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Topics: FEBI, Focus Energy Balance Indicator, Coaching Tool, FEBI Certified Coach, leadership, leadership development, change management, leadership coaching, whole leadership development, embodied learning

Leadership Coaching with Physical Activities and the Energy Patterns

Posted by Anthony Attan

Jan 18, 2012 5:50:00 PM

Blog rewind: We went back to our archives to bring you our most popular posts from the old blog.  Here is a Q & A written by Ginny Whitelaw, titled "Coaching Clients on Physical Activities for the Patterns."  Enjoy!

Q: How, in an actual coaching session, do you recommend physical activities for developing a pattern, beyond just looking over a list of them?

A: It’s a great question, and one that I invite other coaches to share their experience on as well. For in landing on the right practices by which our clients can cultivate this or that pattern, we make the patterns deeply personal for our clients, and HOW we do that is deeply personal for us as coaches. This is how I do it: start with exactly where the client is starting:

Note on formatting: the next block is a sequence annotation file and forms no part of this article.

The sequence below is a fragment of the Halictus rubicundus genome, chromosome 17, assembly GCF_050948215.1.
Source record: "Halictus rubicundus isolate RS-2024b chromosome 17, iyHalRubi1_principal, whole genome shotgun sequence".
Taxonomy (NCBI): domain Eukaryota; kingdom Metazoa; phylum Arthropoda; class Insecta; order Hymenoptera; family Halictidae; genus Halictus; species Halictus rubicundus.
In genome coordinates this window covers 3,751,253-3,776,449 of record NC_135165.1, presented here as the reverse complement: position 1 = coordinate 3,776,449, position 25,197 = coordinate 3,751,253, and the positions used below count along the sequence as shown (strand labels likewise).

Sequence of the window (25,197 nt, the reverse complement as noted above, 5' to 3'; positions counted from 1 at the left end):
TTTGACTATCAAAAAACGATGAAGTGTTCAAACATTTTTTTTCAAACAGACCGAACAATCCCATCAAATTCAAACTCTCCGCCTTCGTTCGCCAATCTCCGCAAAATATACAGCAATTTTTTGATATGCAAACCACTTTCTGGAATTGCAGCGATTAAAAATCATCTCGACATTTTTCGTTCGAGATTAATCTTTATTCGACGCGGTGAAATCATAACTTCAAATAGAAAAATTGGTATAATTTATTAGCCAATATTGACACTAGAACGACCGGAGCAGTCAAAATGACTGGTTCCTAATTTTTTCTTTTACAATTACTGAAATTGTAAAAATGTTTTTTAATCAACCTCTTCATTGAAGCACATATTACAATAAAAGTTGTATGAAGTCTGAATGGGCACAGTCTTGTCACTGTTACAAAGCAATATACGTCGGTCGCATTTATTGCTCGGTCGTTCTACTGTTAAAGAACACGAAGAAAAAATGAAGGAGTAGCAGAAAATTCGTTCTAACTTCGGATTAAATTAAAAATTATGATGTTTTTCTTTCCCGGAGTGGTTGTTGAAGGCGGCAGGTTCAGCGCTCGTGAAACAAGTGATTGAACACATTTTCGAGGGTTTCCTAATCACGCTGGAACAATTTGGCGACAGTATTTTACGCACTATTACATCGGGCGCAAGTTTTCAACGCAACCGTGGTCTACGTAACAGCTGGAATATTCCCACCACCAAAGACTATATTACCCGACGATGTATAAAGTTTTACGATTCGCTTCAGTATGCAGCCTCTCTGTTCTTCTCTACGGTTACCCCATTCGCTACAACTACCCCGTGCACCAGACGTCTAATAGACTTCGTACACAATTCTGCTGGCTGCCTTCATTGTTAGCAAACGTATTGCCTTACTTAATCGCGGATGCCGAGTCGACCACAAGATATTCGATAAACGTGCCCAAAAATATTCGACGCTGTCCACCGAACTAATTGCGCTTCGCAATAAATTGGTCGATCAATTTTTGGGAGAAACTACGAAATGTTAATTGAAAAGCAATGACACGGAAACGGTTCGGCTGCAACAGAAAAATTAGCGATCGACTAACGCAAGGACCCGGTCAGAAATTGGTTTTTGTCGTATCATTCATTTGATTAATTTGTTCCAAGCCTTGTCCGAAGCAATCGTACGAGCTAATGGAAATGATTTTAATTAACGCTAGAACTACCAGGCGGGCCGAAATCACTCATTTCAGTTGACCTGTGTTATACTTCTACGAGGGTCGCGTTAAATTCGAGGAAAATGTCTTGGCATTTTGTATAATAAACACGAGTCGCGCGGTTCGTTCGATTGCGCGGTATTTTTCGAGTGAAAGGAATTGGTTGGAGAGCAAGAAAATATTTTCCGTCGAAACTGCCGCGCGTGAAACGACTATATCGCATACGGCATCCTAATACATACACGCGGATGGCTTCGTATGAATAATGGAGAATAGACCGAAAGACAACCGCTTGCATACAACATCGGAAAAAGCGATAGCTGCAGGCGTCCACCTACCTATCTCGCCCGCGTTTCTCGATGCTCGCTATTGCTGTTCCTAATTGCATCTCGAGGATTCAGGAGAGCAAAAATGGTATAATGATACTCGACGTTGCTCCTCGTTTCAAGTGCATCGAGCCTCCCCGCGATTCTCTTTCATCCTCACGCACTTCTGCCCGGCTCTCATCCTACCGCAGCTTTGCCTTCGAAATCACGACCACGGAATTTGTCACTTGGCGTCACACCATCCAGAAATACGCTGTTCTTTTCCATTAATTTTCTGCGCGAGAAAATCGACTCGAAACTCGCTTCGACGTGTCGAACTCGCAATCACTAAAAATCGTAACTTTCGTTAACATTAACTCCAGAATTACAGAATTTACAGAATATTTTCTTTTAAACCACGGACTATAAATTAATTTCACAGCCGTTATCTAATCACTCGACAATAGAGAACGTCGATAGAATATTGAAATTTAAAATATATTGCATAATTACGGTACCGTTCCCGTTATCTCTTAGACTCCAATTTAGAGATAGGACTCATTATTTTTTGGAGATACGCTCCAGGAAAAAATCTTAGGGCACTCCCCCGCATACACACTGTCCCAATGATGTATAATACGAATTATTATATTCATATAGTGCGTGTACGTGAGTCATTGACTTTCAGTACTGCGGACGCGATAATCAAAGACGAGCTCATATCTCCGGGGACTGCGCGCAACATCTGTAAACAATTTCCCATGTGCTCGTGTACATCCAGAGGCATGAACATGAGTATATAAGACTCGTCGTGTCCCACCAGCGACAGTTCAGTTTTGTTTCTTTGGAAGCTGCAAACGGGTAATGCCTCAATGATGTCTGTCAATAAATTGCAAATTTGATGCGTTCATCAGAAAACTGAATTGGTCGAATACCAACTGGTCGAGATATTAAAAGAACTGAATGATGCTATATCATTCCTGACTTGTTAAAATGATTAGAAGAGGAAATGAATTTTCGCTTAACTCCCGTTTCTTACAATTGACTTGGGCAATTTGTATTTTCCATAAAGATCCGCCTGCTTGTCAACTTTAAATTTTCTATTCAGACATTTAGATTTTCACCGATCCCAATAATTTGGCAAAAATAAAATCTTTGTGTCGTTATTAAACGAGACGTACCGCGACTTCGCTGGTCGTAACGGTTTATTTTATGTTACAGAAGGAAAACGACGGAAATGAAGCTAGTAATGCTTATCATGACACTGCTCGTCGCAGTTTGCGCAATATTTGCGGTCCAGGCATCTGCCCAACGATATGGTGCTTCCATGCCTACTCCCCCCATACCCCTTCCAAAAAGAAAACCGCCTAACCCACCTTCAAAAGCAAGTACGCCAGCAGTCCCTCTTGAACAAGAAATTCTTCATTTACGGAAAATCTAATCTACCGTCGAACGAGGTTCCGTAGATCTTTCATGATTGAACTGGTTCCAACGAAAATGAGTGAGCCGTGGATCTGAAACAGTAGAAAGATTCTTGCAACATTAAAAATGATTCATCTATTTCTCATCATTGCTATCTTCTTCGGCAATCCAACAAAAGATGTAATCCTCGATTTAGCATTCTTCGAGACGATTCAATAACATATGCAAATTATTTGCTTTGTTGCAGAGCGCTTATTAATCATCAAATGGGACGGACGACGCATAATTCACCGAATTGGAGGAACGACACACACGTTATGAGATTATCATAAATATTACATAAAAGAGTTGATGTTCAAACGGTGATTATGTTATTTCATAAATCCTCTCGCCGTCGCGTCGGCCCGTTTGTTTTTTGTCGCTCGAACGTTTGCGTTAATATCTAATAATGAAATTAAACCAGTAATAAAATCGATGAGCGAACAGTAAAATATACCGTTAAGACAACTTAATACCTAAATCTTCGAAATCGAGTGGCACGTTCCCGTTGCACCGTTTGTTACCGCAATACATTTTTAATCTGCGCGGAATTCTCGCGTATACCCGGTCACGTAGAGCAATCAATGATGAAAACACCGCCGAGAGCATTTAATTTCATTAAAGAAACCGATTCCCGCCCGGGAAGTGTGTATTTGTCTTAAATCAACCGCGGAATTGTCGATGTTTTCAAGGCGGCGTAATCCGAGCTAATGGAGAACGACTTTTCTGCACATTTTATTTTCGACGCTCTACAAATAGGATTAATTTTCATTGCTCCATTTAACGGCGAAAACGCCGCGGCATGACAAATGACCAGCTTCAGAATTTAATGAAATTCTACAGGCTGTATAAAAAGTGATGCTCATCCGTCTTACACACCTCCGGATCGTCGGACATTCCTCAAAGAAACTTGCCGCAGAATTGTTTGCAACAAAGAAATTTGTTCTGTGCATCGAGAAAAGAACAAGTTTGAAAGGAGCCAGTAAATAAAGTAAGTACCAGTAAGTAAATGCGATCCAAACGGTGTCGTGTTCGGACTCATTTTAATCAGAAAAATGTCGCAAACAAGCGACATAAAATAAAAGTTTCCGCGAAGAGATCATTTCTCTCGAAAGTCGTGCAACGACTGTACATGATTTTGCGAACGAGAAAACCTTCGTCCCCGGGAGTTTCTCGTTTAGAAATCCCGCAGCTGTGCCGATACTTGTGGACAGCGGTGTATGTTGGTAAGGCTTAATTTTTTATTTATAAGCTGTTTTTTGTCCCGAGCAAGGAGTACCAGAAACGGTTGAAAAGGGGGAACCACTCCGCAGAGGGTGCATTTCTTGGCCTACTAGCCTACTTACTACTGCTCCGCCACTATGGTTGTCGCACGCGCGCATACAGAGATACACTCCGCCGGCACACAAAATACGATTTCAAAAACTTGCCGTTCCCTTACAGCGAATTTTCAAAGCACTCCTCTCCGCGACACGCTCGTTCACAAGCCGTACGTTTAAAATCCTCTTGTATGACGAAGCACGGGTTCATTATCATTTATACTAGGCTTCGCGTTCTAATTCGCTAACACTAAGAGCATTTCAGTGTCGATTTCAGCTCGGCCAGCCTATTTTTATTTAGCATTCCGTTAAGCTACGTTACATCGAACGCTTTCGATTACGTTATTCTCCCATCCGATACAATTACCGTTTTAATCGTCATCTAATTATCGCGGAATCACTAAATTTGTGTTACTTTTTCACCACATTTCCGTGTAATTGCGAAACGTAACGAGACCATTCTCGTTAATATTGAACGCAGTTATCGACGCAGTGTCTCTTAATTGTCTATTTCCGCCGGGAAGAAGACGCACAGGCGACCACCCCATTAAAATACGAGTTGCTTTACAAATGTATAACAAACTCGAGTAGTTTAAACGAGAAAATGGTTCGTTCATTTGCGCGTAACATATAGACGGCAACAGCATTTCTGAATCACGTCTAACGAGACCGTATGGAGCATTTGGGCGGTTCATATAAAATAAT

What are you interested in?

What do you love to do?

What renews you?

What did you used to make time for that you no longer do?

These are the sorts of questions I might ask. And then I listen deeply for whether they know what’s good for them or are they lost? In particular, is there something they name that could be done in the energy of the pattern they want to cultivate? And can we identify some strengths that will help them strengthen a weak pattern?

For example, one client, I’ll call her Margie, was a strong Driver and wanted to develop more Visionary. Other things I knew about Margie was she had a strong sense of responsibility (i.e., especially not letting others down), her health was starting to fail, and she was Driver-determined to “make war” (her words) on getting her life back. When I asked her about practices already in her life, she said she used to go to the gym and weightlift, but didn’t have time for it anymore – classic Driver! – but she knew she needed to get back to it. She also loved cooking, gardening, just being out in nature, but didn’t have time for those things either.

Already she had given me plenty of clues. We talked about converting her “make war” determination into committed time for a renewing practice. Using her Driver strength and sense of responsibility, I suggested keeping score (“Give yourself a point each day that you stick to your commitment, and set a target for, say, 70 points this quarter. Make a bet with a friend. If you don’t hit 70 points by end of the quarter, you owe her something you’ve agreed on.”)